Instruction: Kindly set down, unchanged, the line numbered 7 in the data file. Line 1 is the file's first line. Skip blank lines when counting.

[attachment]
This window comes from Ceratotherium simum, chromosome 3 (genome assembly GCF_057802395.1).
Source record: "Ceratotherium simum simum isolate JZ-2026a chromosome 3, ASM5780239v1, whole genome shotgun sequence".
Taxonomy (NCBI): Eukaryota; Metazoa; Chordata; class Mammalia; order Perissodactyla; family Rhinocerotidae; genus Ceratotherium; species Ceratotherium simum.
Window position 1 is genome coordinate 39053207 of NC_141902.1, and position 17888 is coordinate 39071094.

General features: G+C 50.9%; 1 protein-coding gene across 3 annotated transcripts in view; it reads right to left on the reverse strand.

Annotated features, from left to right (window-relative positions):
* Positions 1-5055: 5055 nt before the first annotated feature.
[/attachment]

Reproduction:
* Positions 1-5055: 5055 nt before the first annotated feature.